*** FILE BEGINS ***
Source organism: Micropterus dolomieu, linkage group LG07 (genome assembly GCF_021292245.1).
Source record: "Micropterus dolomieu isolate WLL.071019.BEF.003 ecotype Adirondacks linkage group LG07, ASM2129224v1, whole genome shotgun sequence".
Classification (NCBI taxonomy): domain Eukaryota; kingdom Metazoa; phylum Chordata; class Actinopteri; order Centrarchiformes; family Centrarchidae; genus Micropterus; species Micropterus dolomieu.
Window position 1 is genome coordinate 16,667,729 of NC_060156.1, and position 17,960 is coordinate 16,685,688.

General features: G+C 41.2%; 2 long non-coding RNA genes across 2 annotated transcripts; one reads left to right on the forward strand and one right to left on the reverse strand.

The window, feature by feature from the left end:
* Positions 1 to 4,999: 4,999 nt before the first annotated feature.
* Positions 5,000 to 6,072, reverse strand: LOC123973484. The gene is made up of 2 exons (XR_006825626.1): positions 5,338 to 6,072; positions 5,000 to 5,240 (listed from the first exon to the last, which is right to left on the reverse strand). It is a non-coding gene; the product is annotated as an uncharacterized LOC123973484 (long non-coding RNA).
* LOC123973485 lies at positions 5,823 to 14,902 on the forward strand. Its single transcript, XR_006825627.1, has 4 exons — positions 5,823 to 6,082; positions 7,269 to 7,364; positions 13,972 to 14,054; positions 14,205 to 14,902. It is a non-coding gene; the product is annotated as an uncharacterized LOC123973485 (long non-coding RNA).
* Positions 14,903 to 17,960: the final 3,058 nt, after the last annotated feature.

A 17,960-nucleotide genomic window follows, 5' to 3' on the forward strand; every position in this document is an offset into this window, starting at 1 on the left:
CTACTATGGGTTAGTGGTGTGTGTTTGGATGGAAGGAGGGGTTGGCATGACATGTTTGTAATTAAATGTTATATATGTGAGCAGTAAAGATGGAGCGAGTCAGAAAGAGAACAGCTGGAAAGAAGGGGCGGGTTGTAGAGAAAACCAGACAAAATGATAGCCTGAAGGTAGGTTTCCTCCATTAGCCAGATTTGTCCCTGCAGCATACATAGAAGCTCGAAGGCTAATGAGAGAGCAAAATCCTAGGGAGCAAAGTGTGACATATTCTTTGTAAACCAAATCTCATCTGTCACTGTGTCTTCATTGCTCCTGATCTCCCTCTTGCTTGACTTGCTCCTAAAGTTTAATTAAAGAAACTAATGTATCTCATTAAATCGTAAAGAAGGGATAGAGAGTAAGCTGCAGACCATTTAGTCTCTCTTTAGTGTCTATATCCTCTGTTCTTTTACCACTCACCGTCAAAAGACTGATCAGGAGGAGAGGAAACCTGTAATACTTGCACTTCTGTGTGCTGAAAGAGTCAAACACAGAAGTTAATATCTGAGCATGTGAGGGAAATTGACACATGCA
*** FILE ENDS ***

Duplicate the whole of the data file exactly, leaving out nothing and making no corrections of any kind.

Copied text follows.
Source organism: Micropterus dolomieu, linkage group LG07 (genome assembly GCF_021292245.1).
Source record: "Micropterus dolomieu isolate WLL.071019.BEF.003 ecotype Adirondacks linkage group LG07, ASM2129224v1, whole genome shotgun sequence".
Classification (NCBI taxonomy): domain Eukaryota; kingdom Metazoa; phylum Chordata; class Actinopteri; order Centrarchiformes; family Centrarchidae; genus Micropterus; species Micropterus dolomieu.
Window position 1 is genome coordinate 16,667,729 of NC_060156.1, and position 17,960 is coordinate 16,685,688.

General features: G+C 41.2%; 2 long non-coding RNA genes across 2 annotated transcripts; one reads left to right on the forward strand and one right to left on the reverse strand.

The window, feature by feature from the left end:
* Positions 1 to 4,999: 4,999 nt before the first annotated feature.
* Positions 5,000 to 6,072, reverse strand: LOC123973484. The gene is made up of 2 exons (XR_006825626.1): positions 5,338 to 6,072; positions 5,000 to 5,240 (listed from the first exon to the last, which is right to left on the reverse strand). It is a non-coding gene; the product is annotated as an uncharacterized LOC123973484 (long non-coding RNA).
* LOC123973485 lies at positions 5,823 to 14,902 on the forward strand. Its single transcript, XR_006825627.1, has 4 exons — positions 5,823 to 6,082; positions 7,269 to 7,364; positions 13,972 to 14,054; positions 14,205 to 14,902. It is a non-coding gene; the product is annotated as an uncharacterized LOC123973485 (long non-coding RNA).
* Positions 14,903 to 17,960: the final 3,058 nt, after the last annotated feature.

A 17,960-nucleotide genomic window follows, 5' to 3' on the forward strand; every position in this document is an offset into this window, starting at 1 on the left:
CTACTATGGGTTAGTGGTGTGTGTTTGGATGGAAGGAGGGGTTGGCATGACATGTTTGTAATTAAATGTTATATATGTGAGCAGTAAAGATGGAGCGAGTCAGAAAGAGAACAGCTGGAAAGAAGGGGCGGGTTGTAGAGAAAACCAGACAAAATGATAGCCTGAAGGTAGGTTTCCTCCATTAGCCAGATTTGTCCCTGCAGCATACATAGAAGCTCGAAGGCTAATGAGAGAGCAAAATCCTAGGGAGCAAAGTGTGACATATTCTTTGTAAACCAAATCTCATCTGTCACTGTGTCTTCATTGCTCCTGATCTCCCTCTTGCTTGACTTGCTCCTAAAGTTTAATTAAAGAAACTAATGTATCTCATTAAATCGTAAAGAAGGGATAGAGAGTAAGCTGCAGACCATTTAGTCTCTCTTTAGTGTCTATATCCTCTGTTCTTTTACCACTCACCGTCAAAAGACTGATCAGGAGGAGAGGAAACCTGTAATACTTGCACTTCTGTGTGCTGAAAGAGTCAAACACAGAAGTTAATATCTGAGCATGTGAGGGAAATTGACACATGCA